In contrast, let's watch how the Bucks run the EXACT same play not too long after:
 
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Watch how Snell makes great contact on his screen and anticipates Ingram's movement. He prevents him from contesting and as a result the Bucks get a good look at a 3. This is the difference between how a well-coached team executes, versus one that is clearly lost.
 
Fifth play:
 
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This sequence clearly illustrates the Lakers really have no direction out there on offense. They just stand around till KCP decides he wants to go screen someone with 14 seconds left on the clock. He then decides last minute he doesn't feel like it, only to go back and screen again, at which point LeBron's fed up, and passes to Muscala who takes a contested 3 and bricks it. This one also lead to a transition baskets for the Bucks on the other end.
 
Sixth play:
 
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This one was awful too. Ingram dribbles it up and just doesn't know what to do. He passes the ball to Rondo who's even more useless and just gives it back. At this point, he has nothing else to do but blindly attack the rim from the perimeter. Doesn't really get much of an advantage here and blows the layup.
 
Seventh play:
 
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Here the Lakers again come up the court without a plan. KCP half heartedly tries to set the drag screen which does nothing. LeBron attacks the defense and draws Hart's man to help, but the Bucks are smart enough to know he's somewhat of a threat from 3 and rotate over quickly. Hart panics, and gives it up to LeBron who's smart enough to stay in the low post. He attacks and gets a very tough shot to go. Good outcome, but bad execution by the Lakers. They won't score like this consistently.
 
One possession earlier, the Bucks run a similar play, but watch how they mix it up:
 
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Watch how the Bucks add a quasi-dribble handoff to occupy the defense a bit as the screen is being set. Hart actually plays this somewhat well, but is clearly hampered by his knees and not moving well laterally. This allows Connaughton to turn the corner and get to the basket. Again, just a simple mixup added to an otherwise trivial action. A good coaching staff will incorporate things like this to keep the defense on their toes.
 
Eighth Play:
 
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The next time down, the Lakers decide to again go for the Ingram ISO. He attacks and it yields nothing, while everyone else just stands and watches. He kicks it out and with no other plan, the Lakers have nothing else to do and swing it back to him. Again, with limited time on the clock and Ingram out past the 3 point line, he again tries to attack, and draws the foul. Nobody bothered to help Ingram in this situation at all. Just bad preparation by the Laker's coaching staff.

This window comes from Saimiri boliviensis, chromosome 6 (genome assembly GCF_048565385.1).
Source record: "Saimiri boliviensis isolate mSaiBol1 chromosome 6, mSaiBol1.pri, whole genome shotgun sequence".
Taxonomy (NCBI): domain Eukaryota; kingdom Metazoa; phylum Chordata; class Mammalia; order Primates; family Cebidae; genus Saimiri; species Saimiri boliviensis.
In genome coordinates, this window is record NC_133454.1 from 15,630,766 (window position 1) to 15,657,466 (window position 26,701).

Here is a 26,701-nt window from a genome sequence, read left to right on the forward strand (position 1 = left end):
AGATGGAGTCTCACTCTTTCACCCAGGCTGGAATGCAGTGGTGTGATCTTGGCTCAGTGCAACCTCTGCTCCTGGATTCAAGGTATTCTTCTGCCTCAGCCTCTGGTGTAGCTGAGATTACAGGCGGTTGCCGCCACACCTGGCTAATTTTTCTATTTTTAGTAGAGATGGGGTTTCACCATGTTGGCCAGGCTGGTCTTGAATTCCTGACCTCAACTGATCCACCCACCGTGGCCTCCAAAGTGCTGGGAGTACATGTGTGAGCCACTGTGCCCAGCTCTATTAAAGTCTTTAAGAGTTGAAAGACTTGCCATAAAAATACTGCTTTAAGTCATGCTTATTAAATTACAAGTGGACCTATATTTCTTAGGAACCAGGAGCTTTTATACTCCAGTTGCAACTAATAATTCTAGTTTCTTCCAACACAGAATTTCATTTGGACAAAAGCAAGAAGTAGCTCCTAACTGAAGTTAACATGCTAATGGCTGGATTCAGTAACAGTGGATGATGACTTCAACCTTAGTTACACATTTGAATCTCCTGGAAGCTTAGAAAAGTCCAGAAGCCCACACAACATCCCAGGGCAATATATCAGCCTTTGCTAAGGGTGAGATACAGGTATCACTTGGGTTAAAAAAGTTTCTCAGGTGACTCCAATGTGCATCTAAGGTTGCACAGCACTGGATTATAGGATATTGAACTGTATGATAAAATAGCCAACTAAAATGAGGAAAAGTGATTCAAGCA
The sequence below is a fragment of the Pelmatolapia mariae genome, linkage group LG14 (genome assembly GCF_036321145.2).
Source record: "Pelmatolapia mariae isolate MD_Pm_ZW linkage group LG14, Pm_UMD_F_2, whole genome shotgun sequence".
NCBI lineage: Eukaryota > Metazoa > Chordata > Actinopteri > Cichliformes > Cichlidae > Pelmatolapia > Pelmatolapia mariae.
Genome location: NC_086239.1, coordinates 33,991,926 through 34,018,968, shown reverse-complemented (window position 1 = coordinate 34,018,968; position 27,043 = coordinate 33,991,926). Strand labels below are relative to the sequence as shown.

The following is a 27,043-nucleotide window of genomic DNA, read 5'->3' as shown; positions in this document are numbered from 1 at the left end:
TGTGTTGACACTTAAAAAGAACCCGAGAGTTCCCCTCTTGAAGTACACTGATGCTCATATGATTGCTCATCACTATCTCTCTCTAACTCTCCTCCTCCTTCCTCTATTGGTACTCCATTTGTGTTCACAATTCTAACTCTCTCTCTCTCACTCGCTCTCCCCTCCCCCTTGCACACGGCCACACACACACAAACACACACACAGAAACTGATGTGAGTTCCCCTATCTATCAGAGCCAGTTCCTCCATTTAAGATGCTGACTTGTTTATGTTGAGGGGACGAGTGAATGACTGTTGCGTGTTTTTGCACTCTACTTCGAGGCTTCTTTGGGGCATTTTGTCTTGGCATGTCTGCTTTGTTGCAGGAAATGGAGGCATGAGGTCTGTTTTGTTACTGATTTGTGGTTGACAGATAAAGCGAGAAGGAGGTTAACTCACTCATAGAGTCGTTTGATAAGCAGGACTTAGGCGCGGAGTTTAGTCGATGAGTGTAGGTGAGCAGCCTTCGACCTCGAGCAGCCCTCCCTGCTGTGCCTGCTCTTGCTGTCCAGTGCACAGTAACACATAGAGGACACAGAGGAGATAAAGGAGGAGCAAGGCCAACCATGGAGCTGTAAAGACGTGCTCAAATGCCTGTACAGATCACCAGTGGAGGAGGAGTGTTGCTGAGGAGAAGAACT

Ninth Play:
 
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This is the last Laker's halfcourt possession of the quarter. LeBron dribbles it up and Ingram decides to set a screen and then changes his mind and runs to the top of the key. This does little to bother the defense, and LeBron attacks before kicking it out to Ingram. The Bucks rotate well, but give Ingram room to shoot. Ingram takes the semi-contested look and knocks down his only 3 of the night. Nice shot, but again not something we can count on to consistently generate us baskets.
 
Now you might be thinking, Mike Budenholzer is a pretty good coach -- what did he do to help the Bucks go on that run at the end of the third. Honestly, our defense was so bad, the Bucks had to do very little to simply have Bledsoe attack and create something (looking at YOU Rondo!). He didn't need much other than the occasional screen. This does not mean that we can get away with running such basic schemes, as most teams we will face from now until the playoffs will have much better defenses than what we showed during that game. And anyone who has watched the Bucks knows that Budenholzer has a lot in his bag of tricks, he just didn't need to overcomplicate it when the simple stuff was working so well. He also had lots of little mixups to toss in there when needed, to give the Bucks an edge when it mattered.
 
Overall, you can see that once the Laker's initial action blows up, they have little to resort to other than a PnR or ISO. They show very little creativity in how the execute in the half court, relying on VERY thin playbook that centers around the high PnR, which is the play that teams are the most prepared for. While the Laker's individual talent is able to sometimes create a favorable situation from scratch, that is not a sustainable way to keep up with an offensive powerhouse of a team. Instead, the Lakers need to help their scorers and playmakers be in better positions to succeed. I hope the video evidence and breakdown shows that despite injuries and a lack of shooters, the coaching staff is doing little to help us win ball games.

Edited by bfc1125roy, March 03, 2019 - 03:10 AM.